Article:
Admitting that Judges Make Law: The Ultimate Thought Experiment
My colleague Maxwell Stearns, an esteemed public choice scholar, wrote a terrific opinion piece for the Baltimore Sun entitled “It’s a Fact: Judges Make Law,” in which he explores the value of having Supreme Court nominees admit that Justices make law and discuss their views openly during the confirmation process. Stearns writes:
In an old “Saturday Night Live” sketch, Steve Martin plays a medieval barber who has just bled an ailing patient to death. Distraught, Mr. Martin begins a monologue exploring the possibilities of scientific testing, of abandoning practices that fail, and of an enlightened era of modern medical science. As a professor of constitutional law, my “medieval barbershop moments” arise when I contemplate Senate confirmation hearings after a member of the Supreme Court resigns.
Just imagine: Instead of Judiciary Committee members reading worn-out scripts aimed at placating the party base and nominees giving well-rehearsed yet vacuous responses aimed at avoiding controversy, the committee members asked thoughtful, probing (and yes, short) questions that the nominees actually answered. We might then witness the candidates elucidating their jurisprudential philosophies, explaining the role of precedent in more than general terms, and seeking to reconcile the role of unelected Supreme Court justices in forging constitutional meaning, one that often limits the powers of the elected branches, or of state actors.
Observers might even gain insight into the actual operations of such concepts as separation of powers, checks and balances, and federalism. And while the nominees would appropriately decline to speculate on how they would resolve specific cases, the process would unmask competing approaches to giving content to such broadly worded constitutional provisions as due process, equal protection and freedom of speech and press — terms that, as recent cases amply demonstrate, do not define themselves.
The phrase “freedom of speech” does not answer whether the First Amendment prevents Congress from limiting corporate candidate advertisements in presidential campaigns. The phrase “equal protection” does not answer whether states that once segregated schools by race may undertake affirmative efforts to avoid retrenchment toward single-race schools even after documented constitutional violations have ceased. And the words “case” or “controversy” do not answer whether a state has standing on its own or on behalf of its citizens to force a federal agency to regulate mobile-sourced greenhouse gases.
We can pretend that answers to such recent Supreme Court cases lie in the text, closer study of original meaning or a more nuanced reading of precedents, thus eliminating any meaningful judicial role in constitutional lawmaking. But that won’t make it true.
For me, the lowest point in our recent confirmation history was when then-Judge Sonia Sotomayor retreated from her candid assertion in an earlier speech — one that would not have raised an eyebrow in virtually any law school faculty workshop — that the federal circuit courts are where a lot of legal policy is made. Rejecting the bait of committee members, Judge Sotomayor instead insisted that Supreme Court justices apply but do not make the law. This was deliberately reminiscent of now-Chief Justice John G. Roberts Jr.’s assertion in his confirmation hearing that the role of a Supreme Court justice is that of an umpire calling balls and strikes.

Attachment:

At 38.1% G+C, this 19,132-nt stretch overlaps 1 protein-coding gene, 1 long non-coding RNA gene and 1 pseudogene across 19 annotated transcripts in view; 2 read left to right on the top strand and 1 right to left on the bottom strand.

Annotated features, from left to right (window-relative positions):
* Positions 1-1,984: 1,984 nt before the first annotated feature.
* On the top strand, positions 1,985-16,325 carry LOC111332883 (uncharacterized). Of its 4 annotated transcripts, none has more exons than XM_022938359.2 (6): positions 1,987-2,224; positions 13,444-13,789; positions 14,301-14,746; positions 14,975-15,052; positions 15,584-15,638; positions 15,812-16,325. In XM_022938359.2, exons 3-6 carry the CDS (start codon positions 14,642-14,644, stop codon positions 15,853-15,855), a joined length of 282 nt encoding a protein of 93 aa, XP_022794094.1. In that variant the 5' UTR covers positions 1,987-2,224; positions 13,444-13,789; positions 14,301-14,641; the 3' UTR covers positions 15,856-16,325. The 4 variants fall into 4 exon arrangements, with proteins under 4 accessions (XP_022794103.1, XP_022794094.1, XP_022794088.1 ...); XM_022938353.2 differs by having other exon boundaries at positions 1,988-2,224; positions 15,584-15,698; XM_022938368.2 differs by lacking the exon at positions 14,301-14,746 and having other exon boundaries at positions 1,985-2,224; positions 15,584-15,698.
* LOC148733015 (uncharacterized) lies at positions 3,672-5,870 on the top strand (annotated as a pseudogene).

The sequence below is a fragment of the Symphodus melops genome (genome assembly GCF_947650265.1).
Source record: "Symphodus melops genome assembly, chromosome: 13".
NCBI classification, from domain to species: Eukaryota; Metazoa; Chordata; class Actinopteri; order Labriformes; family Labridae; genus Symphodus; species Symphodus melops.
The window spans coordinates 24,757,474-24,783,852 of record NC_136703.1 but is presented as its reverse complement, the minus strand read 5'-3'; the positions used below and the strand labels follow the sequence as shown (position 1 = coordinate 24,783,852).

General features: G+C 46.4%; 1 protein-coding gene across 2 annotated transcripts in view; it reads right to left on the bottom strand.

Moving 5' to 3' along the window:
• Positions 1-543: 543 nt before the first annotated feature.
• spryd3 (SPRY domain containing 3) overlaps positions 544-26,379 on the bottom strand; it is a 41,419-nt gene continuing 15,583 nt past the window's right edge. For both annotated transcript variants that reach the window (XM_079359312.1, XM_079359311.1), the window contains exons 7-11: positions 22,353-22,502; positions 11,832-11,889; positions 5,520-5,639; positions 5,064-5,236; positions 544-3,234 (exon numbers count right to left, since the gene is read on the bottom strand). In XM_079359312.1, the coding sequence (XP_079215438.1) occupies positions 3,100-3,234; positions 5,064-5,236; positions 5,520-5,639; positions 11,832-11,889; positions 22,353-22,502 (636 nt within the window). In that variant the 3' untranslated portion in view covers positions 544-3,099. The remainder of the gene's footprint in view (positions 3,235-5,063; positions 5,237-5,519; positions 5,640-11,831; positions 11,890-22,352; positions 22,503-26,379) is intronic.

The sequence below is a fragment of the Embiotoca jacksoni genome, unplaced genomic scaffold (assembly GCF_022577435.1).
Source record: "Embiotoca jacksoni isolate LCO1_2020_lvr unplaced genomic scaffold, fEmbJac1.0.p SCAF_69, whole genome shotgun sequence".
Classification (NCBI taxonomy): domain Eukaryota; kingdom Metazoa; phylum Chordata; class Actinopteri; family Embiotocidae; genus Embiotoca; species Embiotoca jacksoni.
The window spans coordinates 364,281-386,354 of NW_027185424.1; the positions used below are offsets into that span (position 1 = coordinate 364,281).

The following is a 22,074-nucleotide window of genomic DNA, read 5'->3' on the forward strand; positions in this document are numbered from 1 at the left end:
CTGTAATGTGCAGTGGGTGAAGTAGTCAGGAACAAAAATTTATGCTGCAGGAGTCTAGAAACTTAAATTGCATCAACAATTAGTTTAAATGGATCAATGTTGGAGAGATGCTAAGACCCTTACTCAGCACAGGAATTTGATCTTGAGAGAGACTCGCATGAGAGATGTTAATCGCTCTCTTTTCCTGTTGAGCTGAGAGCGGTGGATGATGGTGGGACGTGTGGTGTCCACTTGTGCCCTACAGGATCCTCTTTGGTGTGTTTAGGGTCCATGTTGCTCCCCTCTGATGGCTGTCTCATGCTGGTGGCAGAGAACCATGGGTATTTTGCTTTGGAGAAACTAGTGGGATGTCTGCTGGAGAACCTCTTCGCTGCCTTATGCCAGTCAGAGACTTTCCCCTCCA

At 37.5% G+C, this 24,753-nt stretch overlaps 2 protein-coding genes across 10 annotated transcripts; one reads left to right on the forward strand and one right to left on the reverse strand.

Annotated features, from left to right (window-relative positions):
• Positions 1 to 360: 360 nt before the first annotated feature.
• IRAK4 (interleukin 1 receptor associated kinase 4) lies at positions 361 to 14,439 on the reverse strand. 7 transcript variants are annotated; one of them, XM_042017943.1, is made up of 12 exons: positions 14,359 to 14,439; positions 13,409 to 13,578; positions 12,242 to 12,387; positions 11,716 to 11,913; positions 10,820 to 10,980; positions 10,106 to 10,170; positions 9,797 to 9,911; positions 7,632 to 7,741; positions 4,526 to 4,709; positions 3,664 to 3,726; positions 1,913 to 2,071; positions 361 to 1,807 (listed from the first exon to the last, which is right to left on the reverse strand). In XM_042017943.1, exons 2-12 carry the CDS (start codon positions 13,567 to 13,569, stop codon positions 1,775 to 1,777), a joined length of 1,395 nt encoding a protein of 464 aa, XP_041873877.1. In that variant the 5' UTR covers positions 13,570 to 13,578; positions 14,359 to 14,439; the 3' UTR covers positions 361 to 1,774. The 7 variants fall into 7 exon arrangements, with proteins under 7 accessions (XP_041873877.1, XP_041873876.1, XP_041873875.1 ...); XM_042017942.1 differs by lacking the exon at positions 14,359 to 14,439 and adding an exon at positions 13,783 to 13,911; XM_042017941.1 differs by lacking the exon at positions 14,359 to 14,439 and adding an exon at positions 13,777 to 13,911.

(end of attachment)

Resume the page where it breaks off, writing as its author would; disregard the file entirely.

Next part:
Constitutional lawmaking is not rendered legitimate by pretending, in hearing after hearing, that meaningful answers to most difficult constitutional cases — the sort that the Supreme Court actually decides — can be found in our broadly worded, 200-plus-year-old text, or just a bit more digging into historical context. Rather, it is legitimated by a process in which the judiciary is called upon to resolve issues that implicate open-ended textual provisions as needed to resolve cases or controversies. That process necessarily invites competing methodological approaches and tools in the course of constitutional interpretation.
This does not mean, of course, that all interpretive arguments are created equal. But it does mean that assuming away legitimate disagreements about interpretative methodologies in a judicial process that inevitably entails lawmaking fails to advance understanding about the vital role that the Supreme Court plays in our system of governance.
A candid process would show that in the course of constitutional lawmaking, reasonable minds — and thus, reasonable jurists — can differ in the premises and analyses that they use in resolving hard cases. Jurists can hold differing views concerning the role (and even the possibility) of original understanding, the value of precedent, how constitutional structure informs constitutional meaning, and the extent to which considerations of history — and yes, policy — prove relevant after other considerations have been exhausted. These are fundamental questions in a deliberative democracy, and ones that a meaningful, and teachable, confirmation hearing would explore. Such a process would provide the basis for real insight into the men and women who ascend our nation’s highest court.
Let’s hope this time for a different ending from Steve Martin’s infamous “Naah!” as he wanders off to bleed his next victim.
Maxwell Stearns, professor of law and Marbury Research Professor at the University of Maryland School of Law, is the co-author of “Public Choice Concepts and Applications in Law.” His e-mail is email@example.com.
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